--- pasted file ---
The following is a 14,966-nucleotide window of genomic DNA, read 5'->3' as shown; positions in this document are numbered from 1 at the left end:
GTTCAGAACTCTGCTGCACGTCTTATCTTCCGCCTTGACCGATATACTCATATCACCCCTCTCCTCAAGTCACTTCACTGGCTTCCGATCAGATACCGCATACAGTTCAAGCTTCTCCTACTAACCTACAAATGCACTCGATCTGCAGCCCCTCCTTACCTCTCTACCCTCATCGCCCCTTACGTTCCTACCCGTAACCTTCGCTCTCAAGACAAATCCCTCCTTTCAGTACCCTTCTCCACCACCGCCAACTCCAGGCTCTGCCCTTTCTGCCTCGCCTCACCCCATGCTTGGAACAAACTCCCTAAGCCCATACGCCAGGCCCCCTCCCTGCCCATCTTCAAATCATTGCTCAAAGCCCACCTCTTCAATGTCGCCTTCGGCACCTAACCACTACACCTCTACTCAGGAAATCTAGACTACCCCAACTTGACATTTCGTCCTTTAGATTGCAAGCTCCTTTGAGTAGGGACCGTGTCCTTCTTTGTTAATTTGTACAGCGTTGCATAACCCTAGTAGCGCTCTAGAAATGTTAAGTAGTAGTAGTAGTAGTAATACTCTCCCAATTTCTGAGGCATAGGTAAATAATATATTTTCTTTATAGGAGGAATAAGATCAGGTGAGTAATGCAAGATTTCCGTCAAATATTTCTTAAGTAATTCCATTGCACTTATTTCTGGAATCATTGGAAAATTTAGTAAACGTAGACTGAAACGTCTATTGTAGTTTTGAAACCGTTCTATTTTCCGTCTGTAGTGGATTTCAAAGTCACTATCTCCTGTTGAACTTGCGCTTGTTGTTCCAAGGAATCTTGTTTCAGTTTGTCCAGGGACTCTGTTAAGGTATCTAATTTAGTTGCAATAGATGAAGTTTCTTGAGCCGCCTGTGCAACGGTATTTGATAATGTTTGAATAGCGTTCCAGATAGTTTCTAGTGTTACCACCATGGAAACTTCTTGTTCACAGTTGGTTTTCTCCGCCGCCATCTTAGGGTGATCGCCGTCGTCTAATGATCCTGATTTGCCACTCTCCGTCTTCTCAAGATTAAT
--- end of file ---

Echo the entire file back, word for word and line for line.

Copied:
The following is a 14,966-nucleotide window of genomic DNA, read 5'->3' as shown; positions in this document are numbered from 1 at the left end:
GTTCAGAACTCTGCTGCACGTCTTATCTTCCGCCTTGACCGATATACTCATATCACCCCTCTCCTCAAGTCACTTCACTGGCTTCCGATCAGATACCGCATACAGTTCAAGCTTCTCCTACTAACCTACAAATGCACTCGATCTGCAGCCCCTCCTTACCTCTCTACCCTCATCGCCCCTTACGTTCCTACCCGTAACCTTCGCTCTCAAGACAAATCCCTCCTTTCAGTACCCTTCTCCACCACCGCCAACTCCAGGCTCTGCCCTTTCTGCCTCGCCTCACCCCATGCTTGGAACAAACTCCCTAAGCCCATACGCCAGGCCCCCTCCCTGCCCATCTTCAAATCATTGCTCAAAGCCCACCTCTTCAATGTCGCCTTCGGCACCTAACCACTACACCTCTACTCAGGAAATCTAGACTACCCCAACTTGACATTTCGTCCTTTAGATTGCAAGCTCCTTTGAGTAGGGACCGTGTCCTTCTTTGTTAATTTGTACAGCGTTGCATAACCCTAGTAGCGCTCTAGAAATGTTAAGTAGTAGTAGTAGTAGTAATACTCTCCCAATTTCTGAGGCATAGGTAAATAATATATTTTCTTTATAGGAGGAATAAGATCAGGTGAGTAATGCAAGATTTCCGTCAAATATTTCTTAAGTAATTCCATTGCACTTATTTCTGGAATCATTGGAAAATTTAGTAAACGTAGACTGAAACGTCTATTGTAGTTTTGAAACCGTTCTATTTTCCGTCTGTAGTGGATTTCAAAGTCACTATCTCCTGTTGAACTTGCGCTTGTTGTTCCAAGGAATCTTGTTTCAGTTTGTCCAGGGACTCTGTTAAGGTATCTAATTTAGTTGCAATAGATGAAGTTTCTTGAGCCGCCTGTGCAACGGTATTTGATAATGTTTGAATAGCGTTCCAGATAGTTTCTAGTGTTACCACCATGGAAACTTCTTGTTCACAGTTGGTTTTCTCCGCCGCCATCTTAGGGTGATCGCCGTCGTCTAATGATCCTGATTTGCCACTCTCCGTCTTCTCAAGATTAAT